The central theses
- Interest rates on home equity loans and lines of credit were basically unchanged last week.
- Interest rates tend to move most significantly in the wake of rate hikes by the Federal Reserve. The Fed is expected to do so later this month.
- While the number is still large, falling home prices mean homebuyers have less equity to tap into their homes than before.
The recent slowdown and fall in home prices means homeowners may have slightly less equity than they did just a few months ago — although it’s still more than enough to spur ongoing demand for home equity loans and lines of credit (HELOCs).
Tapped equity — the amount a homeowner could borrow and still retain a 20% interest — hit a record in the second quarter of the year, but peaked in May and fell 5% in June and July, according to the mortgage technology and finance industry Black Knight data company.
In some large West Coast markets, where prices were much higher, available equity declined even more.
Blame it on a monthly drop in house prices as slower demand — caused by higher mortgage rates forcing buyers out of the market — begins to push prices down. House prices are still up 14% year-on-year, but they’re falling from the May highs. “Without timely, granular data, market-moving trends don’t become apparent until they’re right in front of you — like a sudden shift in the biggest one-month drop in home prices in more than a decade,” Ben Graboske, President of Data and Analytics for Black Knight, said in a statement.
The good news is that high property values mean the market is in a good position to deal with falling prices without causing the kind of problems it experienced during the late 2000s financial crisis. Black Knight said if every home fell in value by 5%, less than 1% would be underwater – meaning the total value of equity-backed loans would exceed – with the vast majority having been bought in recent months.
Homeowners have increasingly turned to home equity loans rather than payout refinances, Black Knight reported. Home equity lending rose nearly 30% quarter-on-quarter, while cash-out refis fell 30% as mortgage rates rose.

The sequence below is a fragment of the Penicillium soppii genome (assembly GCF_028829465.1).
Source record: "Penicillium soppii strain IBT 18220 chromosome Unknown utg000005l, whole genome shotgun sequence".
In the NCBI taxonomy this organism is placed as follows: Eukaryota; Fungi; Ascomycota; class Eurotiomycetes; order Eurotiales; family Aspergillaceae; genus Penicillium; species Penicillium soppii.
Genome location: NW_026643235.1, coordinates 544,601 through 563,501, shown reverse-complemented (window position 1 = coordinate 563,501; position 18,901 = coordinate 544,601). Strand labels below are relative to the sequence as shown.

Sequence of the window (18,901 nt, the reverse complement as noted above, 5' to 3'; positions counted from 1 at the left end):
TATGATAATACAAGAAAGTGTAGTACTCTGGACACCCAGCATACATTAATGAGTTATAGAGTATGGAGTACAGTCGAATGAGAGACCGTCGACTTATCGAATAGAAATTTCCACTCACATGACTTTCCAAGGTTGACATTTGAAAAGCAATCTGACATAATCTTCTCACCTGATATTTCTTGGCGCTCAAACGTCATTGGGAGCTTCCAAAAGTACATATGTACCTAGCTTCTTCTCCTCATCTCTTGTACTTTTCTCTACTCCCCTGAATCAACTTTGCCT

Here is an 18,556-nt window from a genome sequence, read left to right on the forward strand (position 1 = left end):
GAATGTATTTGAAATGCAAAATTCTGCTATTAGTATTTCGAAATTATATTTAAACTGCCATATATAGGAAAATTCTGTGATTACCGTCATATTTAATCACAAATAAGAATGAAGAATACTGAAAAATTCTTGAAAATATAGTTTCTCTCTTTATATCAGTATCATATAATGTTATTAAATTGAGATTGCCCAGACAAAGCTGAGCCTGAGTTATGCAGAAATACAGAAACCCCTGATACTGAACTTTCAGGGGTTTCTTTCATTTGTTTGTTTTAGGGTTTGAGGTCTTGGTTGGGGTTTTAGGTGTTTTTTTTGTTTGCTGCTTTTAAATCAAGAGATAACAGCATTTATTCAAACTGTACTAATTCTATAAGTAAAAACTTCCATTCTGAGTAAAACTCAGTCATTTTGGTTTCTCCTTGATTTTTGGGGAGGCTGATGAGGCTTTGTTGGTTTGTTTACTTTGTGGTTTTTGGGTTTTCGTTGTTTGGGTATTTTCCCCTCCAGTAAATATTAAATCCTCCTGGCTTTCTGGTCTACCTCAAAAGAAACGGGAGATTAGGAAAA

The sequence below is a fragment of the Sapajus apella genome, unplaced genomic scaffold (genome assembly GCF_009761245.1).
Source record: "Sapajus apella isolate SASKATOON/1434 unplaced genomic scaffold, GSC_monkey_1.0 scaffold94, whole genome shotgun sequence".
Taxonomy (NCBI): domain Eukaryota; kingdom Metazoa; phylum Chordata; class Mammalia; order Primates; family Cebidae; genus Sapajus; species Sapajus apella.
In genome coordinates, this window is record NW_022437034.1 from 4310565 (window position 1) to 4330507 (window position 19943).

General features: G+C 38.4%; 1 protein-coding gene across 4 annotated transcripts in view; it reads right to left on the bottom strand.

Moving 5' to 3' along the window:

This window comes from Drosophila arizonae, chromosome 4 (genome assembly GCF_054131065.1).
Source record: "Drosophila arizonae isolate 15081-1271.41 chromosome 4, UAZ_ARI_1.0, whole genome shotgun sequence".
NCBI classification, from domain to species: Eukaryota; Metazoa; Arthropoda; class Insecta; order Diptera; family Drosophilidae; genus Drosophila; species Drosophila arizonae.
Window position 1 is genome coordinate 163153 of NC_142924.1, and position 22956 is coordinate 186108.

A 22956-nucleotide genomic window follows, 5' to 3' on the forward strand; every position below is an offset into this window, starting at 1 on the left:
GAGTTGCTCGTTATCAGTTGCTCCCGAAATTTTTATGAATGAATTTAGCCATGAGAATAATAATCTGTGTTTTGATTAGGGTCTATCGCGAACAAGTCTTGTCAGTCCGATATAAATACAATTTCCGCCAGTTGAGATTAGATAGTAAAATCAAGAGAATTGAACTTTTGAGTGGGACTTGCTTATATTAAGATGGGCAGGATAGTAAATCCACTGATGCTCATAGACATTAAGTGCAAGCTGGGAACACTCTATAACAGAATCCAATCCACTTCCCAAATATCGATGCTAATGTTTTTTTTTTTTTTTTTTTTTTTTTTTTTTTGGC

Here are the average interest rates on home equity loans and HELOCs as of September 7, 2022:
|loan type||This week’s installment||course last week||difference|
|$30,000 HELOC||6.51%||6.53%||– 0.02|
|$30,000 10-year home equity loan||7.06%||7.05%||+ 0.01|
|$30,000 15-year home equity loan||7.01%||6.99%||+ 0.02|
How these prices are calculated
These rates come from a survey conducted by Bankrate, which, like NextAdvisor, is owned by Red Ventures. The average values are determined from a survey of the top 10 banks in the top 10 US markets.
What’s the Difference Between Home Equity Loans and HELOCs?
Home equity loans and HELOCs are loan products where you use the value of your home as collateral in addition to your mortgage debt and other home equity loans. There are some differences between them:
home loan It involves borrowing a sum of cash and paying it back in installments, usually at a fixed interest rate.
HELOCs are more like credit cards. You have a limit on how much you can borrow at one time, and you only pay interest on what you borrow. The interest rate is usually variable and is often based on a benchmark such as the prime rate.
Experts expect interest rates on home equity loans and HELOCs to rise by the end of 2022. The policy rate, which is the benchmark for many HELOCs, often follows increases in short-term interest rates by the Federal Reserve. The Fed has raised interest rates four times so far, most recently in late July, and is expected to do so through the end of the year, including later this month. Home equity interest rates are also likely to continue to rise as banks’ borrowing costs rise.
Home equity loans can be risky
Home equity loans and HELOCs are secured against your home. That means if you don’t pay them back, the bank can put you in foreclosure. Note that just because your home’s value has increased doesn’t mean it will stay there forever. Real estate values are starting to fall a bit. In your local market, prices could even fall while national averages are rising.
Don’t use a home equity loan or HELOC for anything. They are typically used for home renovations, which can come with a high price tag but can also increase the value of your home. Experts warn against using them to finance a more expensive lifestyle or to consolidate debt.
“I wouldn’t necessarily recommend converting unsecured debt or credit card debt into secured debt,” Leslie Tayne, founder and chief counsel at Tayne Law Group, told us. “You wouldn’t lose your home to credit card debt, but you could lose your home if you default on a HELOC.”
Experts do not recommend using a home equity loan for debt consolidation. Converting high-interest unsecured debt, like credit card debt, into debt secured by your home could be risky if you’re still struggling to pay it all off.